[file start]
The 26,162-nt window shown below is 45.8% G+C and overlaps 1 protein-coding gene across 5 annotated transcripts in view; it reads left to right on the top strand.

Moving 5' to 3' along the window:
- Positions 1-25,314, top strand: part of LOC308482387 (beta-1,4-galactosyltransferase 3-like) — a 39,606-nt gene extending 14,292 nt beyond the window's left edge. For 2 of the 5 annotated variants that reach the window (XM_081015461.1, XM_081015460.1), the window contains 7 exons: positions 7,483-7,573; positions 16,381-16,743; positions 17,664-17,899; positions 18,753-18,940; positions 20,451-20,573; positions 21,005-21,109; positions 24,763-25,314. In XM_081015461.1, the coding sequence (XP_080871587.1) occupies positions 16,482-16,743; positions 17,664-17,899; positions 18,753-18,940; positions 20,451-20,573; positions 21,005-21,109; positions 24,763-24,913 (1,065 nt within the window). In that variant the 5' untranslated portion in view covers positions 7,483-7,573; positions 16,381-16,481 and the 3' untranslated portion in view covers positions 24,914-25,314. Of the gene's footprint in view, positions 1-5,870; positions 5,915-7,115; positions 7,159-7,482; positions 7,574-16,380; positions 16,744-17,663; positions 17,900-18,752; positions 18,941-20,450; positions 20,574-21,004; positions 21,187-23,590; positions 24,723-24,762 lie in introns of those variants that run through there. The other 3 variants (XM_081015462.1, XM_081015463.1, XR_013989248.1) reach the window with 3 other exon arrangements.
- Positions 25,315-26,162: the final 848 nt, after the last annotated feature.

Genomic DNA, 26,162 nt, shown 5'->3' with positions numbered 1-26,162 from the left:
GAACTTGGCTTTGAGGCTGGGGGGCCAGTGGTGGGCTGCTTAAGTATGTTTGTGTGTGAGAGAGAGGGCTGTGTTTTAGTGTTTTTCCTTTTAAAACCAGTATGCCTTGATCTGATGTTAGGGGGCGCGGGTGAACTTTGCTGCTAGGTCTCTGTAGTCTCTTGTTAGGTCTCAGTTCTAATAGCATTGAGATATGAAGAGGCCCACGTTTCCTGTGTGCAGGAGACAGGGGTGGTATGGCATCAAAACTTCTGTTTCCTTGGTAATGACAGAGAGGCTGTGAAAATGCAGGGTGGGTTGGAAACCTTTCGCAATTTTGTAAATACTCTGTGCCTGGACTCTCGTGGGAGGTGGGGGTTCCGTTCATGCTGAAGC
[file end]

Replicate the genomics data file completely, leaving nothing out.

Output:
The 26,162-nt window shown below is 45.8% G+C and overlaps 1 protein-coding gene across 5 annotated transcripts in view; it reads left to right on the top strand.

Moving 5' to 3' along the window:
- Positions 1-25,314, top strand: part of LOC308482387 (beta-1,4-galactosyltransferase 3-like) — a 39,606-nt gene extending 14,292 nt beyond the window's left edge. For 2 of the 5 annotated variants that reach the window (XM_081015461.1, XM_081015460.1), the window contains 7 exons: positions 7,483-7,573; positions 16,381-16,743; positions 17,664-17,899; positions 18,753-18,940; positions 20,451-20,573; positions 21,005-21,109; positions 24,763-25,314. In XM_081015461.1, the coding sequence (XP_080871587.1) occupies positions 16,482-16,743; positions 17,664-17,899; positions 18,753-18,940; positions 20,451-20,573; positions 21,005-21,109; positions 24,763-24,913 (1,065 nt within the window). In that variant the 5' untranslated portion in view covers positions 7,483-7,573; positions 16,381-16,481 and the 3' untranslated portion in view covers positions 24,914-25,314. Of the gene's footprint in view, positions 1-5,870; positions 5,915-7,115; positions 7,159-7,482; positions 7,574-16,380; positions 16,744-17,663; positions 17,900-18,752; positions 18,941-20,450; positions 20,574-21,004; positions 21,187-23,590; positions 24,723-24,762 lie in introns of those variants that run through there. The other 3 variants (XM_081015462.1, XM_081015463.1, XR_013989248.1) reach the window with 3 other exon arrangements.
- Positions 25,315-26,162: the final 848 nt, after the last annotated feature.

Genomic DNA, 26,162 nt, shown 5'->3' with positions numbered 1-26,162 from the left:
GAACTTGGCTTTGAGGCTGGGGGGCCAGTGGTGGGCTGCTTAAGTATGTTTGTGTGTGAGAGAGAGGGCTGTGTTTTAGTGTTTTTCCTTTTAAAACCAGTATGCCTTGATCTGATGTTAGGGGGCGCGGGTGAACTTTGCTGCTAGGTCTCTGTAGTCTCTTGTTAGGTCTCAGTTCTAATAGCATTGAGATATGAAGAGGCCCACGTTTCCTGTGTGCAGGAGACAGGGGTGGTATGGCATCAAAACTTCTGTTTCCTTGGTAATGACAGAGAGGCTGTGAAAATGCAGGGTGGGTTGGAAACCTTTCGCAATTTTGTAAATACTCTGTGCCTGGACTCTCGTGGGAGGTGGGGGTTCCGTTCATGCTGAAGC